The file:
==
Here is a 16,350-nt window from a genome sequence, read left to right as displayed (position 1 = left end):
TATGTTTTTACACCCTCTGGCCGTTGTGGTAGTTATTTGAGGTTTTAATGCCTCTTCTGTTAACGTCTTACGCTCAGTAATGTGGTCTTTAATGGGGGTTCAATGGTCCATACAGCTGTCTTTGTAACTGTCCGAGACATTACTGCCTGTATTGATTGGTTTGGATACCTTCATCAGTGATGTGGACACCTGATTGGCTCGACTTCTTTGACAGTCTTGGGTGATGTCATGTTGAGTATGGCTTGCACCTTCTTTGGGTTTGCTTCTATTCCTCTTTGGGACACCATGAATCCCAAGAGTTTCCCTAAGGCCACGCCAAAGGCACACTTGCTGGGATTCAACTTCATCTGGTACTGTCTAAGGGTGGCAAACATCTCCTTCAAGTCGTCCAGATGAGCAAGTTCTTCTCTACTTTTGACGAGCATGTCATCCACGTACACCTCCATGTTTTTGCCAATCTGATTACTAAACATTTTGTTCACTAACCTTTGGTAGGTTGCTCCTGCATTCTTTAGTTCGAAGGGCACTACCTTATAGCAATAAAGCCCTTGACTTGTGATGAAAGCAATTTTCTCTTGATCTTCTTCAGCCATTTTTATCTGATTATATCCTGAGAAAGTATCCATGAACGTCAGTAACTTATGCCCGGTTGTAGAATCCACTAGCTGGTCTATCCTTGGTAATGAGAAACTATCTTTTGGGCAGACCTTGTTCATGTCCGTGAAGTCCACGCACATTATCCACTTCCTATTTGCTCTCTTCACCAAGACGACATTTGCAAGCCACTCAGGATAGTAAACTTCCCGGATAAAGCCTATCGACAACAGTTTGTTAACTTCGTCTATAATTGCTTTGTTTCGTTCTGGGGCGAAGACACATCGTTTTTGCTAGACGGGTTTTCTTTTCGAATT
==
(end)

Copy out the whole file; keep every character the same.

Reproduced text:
Here is a 16,350-nt window from a genome sequence, read left to right as displayed (position 1 = left end):
TATGTTTTTACACCCTCTGGCCGTTGTGGTAGTTATTTGAGGTTTTAATGCCTCTTCTGTTAACGTCTTACGCTCAGTAATGTGGTCTTTAATGGGGGTTCAATGGTCCATACAGCTGTCTTTGTAACTGTCCGAGACATTACTGCCTGTATTGATTGGTTTGGATACCTTCATCAGTGATGTGGACACCTGATTGGCTCGACTTCTTTGACAGTCTTGGGTGATGTCATGTTGAGTATGGCTTGCACCTTCTTTGGGTTTGCTTCTATTCCTCTTTGGGACACCATGAATCCCAAGAGTTTCCCTAAGGCCACGCCAAAGGCACACTTGCTGGGATTCAACTTCATCTGGTACTGTCTAAGGGTGGCAAACATCTCCTTCAAGTCGTCCAGATGAGCAAGTTCTTCTCTACTTTTGACGAGCATGTCATCCACGTACACCTCCATGTTTTTGCCAATCTGATTACTAAACATTTTGTTCACTAACCTTTGGTAGGTTGCTCCTGCATTCTTTAGTTCGAAGGGCACTACCTTATAGCAATAAAGCCCTTGACTTGTGATGAAAGCAATTTTCTCTTGATCTTCTTCAGCCATTTTTATCTGATTATATCCTGAGAAAGTATCCATGAACGTCAGTAACTTATGCCCGGTTGTAGAATCCACTAGCTGGTCTATCCTTGGTAATGAGAAACTATCTTTTGGGCAGACCTTGTTCATGTCCGTGAAGTCCACGCACATTATCCACTTCCTATTTGCTCTCTTCACCAAGACGACATTTGCAAGCCACTCAGGATAGTAAACTTCCCGGATAAAGCCTATCGACAACAGTTTGTTAACTTCGTCTATAATTGCTTTGTTTCGTTCTGGGGCGAAGACACATCGTTTTTGCTAGACGGGTTTTCTTTTCGAATT